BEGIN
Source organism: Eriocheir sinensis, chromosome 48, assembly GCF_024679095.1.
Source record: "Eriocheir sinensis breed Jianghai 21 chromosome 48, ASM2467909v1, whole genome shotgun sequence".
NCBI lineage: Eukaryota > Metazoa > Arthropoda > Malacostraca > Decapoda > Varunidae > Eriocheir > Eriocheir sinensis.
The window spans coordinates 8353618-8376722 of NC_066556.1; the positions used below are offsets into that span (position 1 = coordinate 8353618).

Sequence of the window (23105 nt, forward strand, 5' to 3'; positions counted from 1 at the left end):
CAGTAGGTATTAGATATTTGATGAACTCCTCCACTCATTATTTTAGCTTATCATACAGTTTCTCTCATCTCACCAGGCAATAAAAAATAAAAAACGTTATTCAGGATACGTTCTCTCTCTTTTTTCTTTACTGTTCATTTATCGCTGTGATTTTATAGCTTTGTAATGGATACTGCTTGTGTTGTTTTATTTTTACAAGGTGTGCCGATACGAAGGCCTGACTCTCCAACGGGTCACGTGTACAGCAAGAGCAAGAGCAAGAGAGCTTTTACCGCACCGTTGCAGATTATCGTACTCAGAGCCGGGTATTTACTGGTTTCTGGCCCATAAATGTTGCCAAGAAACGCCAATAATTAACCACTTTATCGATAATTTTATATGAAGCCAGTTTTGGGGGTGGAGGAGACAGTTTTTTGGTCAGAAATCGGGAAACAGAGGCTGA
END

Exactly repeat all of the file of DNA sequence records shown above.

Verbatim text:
Source organism: Eriocheir sinensis, chromosome 48, assembly GCF_024679095.1.
Source record: "Eriocheir sinensis breed Jianghai 21 chromosome 48, ASM2467909v1, whole genome shotgun sequence".
NCBI lineage: Eukaryota > Metazoa > Arthropoda > Malacostraca > Decapoda > Varunidae > Eriocheir > Eriocheir sinensis.
The window spans coordinates 8353618-8376722 of NC_066556.1; the positions used below are offsets into that span (position 1 = coordinate 8353618).

Sequence of the window (23105 nt, forward strand, 5' to 3'; positions counted from 1 at the left end):
CAGTAGGTATTAGATATTTGATGAACTCCTCCACTCATTATTTTAGCTTATCATACAGTTTCTCTCATCTCACCAGGCAATAAAAAATAAAAAACGTTATTCAGGATACGTTCTCTCTCTTTTTTCTTTACTGTTCATTTATCGCTGTGATTTTATAGCTTTGTAATGGATACTGCTTGTGTTGTTTTATTTTTACAAGGTGTGCCGATACGAAGGCCTGACTCTCCAACGGGTCACGTGTACAGCAAGAGCAAGAGCAAGAGAGCTTTTACCGCACCGTTGCAGATTATCGTACTCAGAGCCGGGTATTTACTGGTTTCTGGCCCATAAATGTTGCCAAGAAACGCCAATAATTAACCACTTTATCGATAATTTTATATGAAGCCAGTTTTGGGGGTGGAGGAGACAGTTTTTTGGTCAGAAATCGGGAAACAGAGGCTGA